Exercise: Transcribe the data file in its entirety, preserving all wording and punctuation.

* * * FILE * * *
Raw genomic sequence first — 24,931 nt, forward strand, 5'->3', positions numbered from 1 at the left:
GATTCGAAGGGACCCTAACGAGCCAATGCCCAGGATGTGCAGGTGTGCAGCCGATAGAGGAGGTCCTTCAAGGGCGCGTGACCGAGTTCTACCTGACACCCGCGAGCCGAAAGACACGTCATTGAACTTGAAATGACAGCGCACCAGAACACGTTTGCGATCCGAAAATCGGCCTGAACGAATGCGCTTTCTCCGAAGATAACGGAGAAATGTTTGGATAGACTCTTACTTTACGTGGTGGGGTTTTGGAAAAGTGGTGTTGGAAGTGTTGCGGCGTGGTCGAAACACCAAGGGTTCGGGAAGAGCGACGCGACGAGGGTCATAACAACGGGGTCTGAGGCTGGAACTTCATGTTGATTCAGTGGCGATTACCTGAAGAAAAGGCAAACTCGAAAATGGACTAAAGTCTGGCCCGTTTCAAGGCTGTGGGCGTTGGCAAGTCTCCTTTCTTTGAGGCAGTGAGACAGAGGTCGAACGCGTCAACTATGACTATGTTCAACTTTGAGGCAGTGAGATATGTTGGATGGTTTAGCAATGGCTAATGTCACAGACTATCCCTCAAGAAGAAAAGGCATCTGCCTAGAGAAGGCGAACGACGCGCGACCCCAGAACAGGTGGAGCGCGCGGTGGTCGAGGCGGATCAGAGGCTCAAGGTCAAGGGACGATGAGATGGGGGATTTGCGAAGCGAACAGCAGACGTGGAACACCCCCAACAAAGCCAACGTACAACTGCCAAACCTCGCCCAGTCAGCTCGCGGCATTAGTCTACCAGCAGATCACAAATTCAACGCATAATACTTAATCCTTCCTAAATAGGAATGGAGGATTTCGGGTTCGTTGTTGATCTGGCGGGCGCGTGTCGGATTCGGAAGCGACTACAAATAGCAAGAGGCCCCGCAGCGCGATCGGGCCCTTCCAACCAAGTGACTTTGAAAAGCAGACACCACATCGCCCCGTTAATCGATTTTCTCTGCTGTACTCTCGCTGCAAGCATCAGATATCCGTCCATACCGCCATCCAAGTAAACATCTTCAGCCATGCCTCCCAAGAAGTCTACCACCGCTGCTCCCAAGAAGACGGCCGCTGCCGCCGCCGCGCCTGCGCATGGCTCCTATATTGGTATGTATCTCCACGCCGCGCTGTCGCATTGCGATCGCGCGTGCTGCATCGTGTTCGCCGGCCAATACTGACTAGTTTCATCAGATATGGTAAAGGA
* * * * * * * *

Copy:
Raw genomic sequence first — 24,931 nt, forward strand, 5'->3', positions numbered from 1 at the left:
GATTCGAAGGGACCCTAACGAGCCAATGCCCAGGATGTGCAGGTGTGCAGCCGATAGAGGAGGTCCTTCAAGGGCGCGTGACCGAGTTCTACCTGACACCCGCGAGCCGAAAGACACGTCATTGAACTTGAAATGACAGCGCACCAGAACACGTTTGCGATCCGAAAATCGGCCTGAACGAATGCGCTTTCTCCGAAGATAACGGAGAAATGTTTGGATAGACTCTTACTTTACGTGGTGGGGTTTTGGAAAAGTGGTGTTGGAAGTGTTGCGGCGTGGTCGAAACACCAAGGGTTCGGGAAGAGCGACGCGACGAGGGTCATAACAACGGGGTCTGAGGCTGGAACTTCATGTTGATTCAGTGGCGATTACCTGAAGAAAAGGCAAACTCGAAAATGGACTAAAGTCTGGCCCGTTTCAAGGCTGTGGGCGTTGGCAAGTCTCCTTTCTTTGAGGCAGTGAGACAGAGGTCGAACGCGTCAACTATGACTATGTTCAACTTTGAGGCAGTGAGATATGTTGGATGGTTTAGCAATGGCTAATGTCACAGACTATCCCTCAAGAAGAAAAGGCATCTGCCTAGAGAAGGCGAACGACGCGCGACCCCAGAACAGGTGGAGCGCGCGGTGGTCGAGGCGGATCAGAGGCTCAAGGTCAAGGGACGATGAGATGGGGGATTTGCGAAGCGAACAGCAGACGTGGAACACCCCCAACAAAGCCAACGTACAACTGCCAAACCTCGCCCAGTCAGCTCGCGGCATTAGTCTACCAGCAGATCACAAATTCAACGCATAATACTTAATCCTTCCTAAATAGGAATGGAGGATTTCGGGTTCGTTGTTGATCTGGCGGGCGCGTGTCGGATTCGGAAGCGACTACAAATAGCAAGAGGCCCCGCAGCGCGATCGGGCCCTTCCAACCAAGTGACTTTGAAAAGCAGACACCACATCGCCCCGTTAATCGATTTTCTCTGCTGTACTCTCGCTGCAAGCATCAGATATCCGTCCATACCGCCATCCAAGTAAACATCTTCAGCCATGCCTCCCAAGAAGTCTACCACCGCTGCTCCCAAGAAGACGGCCGCTGCCGCCGCCGCGCCTGCGCATGGCTCCTATATTGGTATGTATCTCCACGCCGCGCTGTCGCATTGCGATCGCGCGTGCTGCATCGTGTTCGCCGGCCAATACTGACTAGTTTCATCAGATATGGTAAAGGA